We're just a month away from Gears of War 3's public beta, which not only serves the purpose of delighting us throughout April into early May, but also enables Epic to deliver a pitch-perfect product come September. The beta allows Epic to stress-test their new dedicated servers, identify issues with the netcode and ensure the launch doesn't suffer the same stop-start release Gears 2 endured. But according to Epic's Rod Fergusson, "you can't do technical betas anymore", citing console gamer for being "ignorant".
Fergusson claims the mass exodus of PC gamers to consoles led fans to expect more from developers, which in turn meant the latter couldn't find the feedback they so dearly needed. "In PC days people were used to swapping out video cards, putting in their own memory, formatting your own hard-drive," Fergusson explained, "you were kind of your own tech support so the idea of having an unfinished product to play with and be involved with it was exciting".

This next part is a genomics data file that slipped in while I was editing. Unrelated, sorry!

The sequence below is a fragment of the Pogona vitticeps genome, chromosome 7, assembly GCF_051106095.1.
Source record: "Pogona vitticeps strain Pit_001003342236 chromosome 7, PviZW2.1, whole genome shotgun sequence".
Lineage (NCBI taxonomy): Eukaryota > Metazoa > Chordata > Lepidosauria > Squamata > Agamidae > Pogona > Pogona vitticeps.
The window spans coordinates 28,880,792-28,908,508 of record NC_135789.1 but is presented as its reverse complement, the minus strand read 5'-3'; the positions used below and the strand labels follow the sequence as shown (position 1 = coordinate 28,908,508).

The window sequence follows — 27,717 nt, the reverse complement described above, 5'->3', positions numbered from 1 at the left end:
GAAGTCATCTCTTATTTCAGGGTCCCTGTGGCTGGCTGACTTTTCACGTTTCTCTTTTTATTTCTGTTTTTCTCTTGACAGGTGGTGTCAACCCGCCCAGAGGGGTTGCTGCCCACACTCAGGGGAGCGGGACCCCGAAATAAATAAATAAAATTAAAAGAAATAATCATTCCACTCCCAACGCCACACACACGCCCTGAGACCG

PC gamers willingness to explore and investigate meant Epic could determine just what their fans wanted. But with the majority of the market-share now on consoles, where you're held by the hand and led to every decision, but now allowed to tinker or prod your sleek machine, something was lost in the process. "The idea of a console beta that's an unfinished product is really foreign to that audience," laments Fergusson, "so their expectation is that this is representative of the quality of the game and they have to judge it on this".
Fergusson is right, as we've seen with previous betas for the likes of Halo 3 and Reach, fans are quick to judge it as a final project and condemn Bungie and their ilk for failing their fans. Epic have to ensure their Gears 3 beta is as polished as possible, which wasn't in their best interests as developers. "It's really hard to do betas then because you have to make it so polished and so far along that it's hard to get the feedback you want." [Strategy Informer]
In related news, Epic have admitted they'd love to do a Gears of War game... on Facebook. The likes of Dragon Age and Assassins Creed have already dived into the uncharted waters of big-budget browser games, and Epic state they'd love to make on if the theory is right.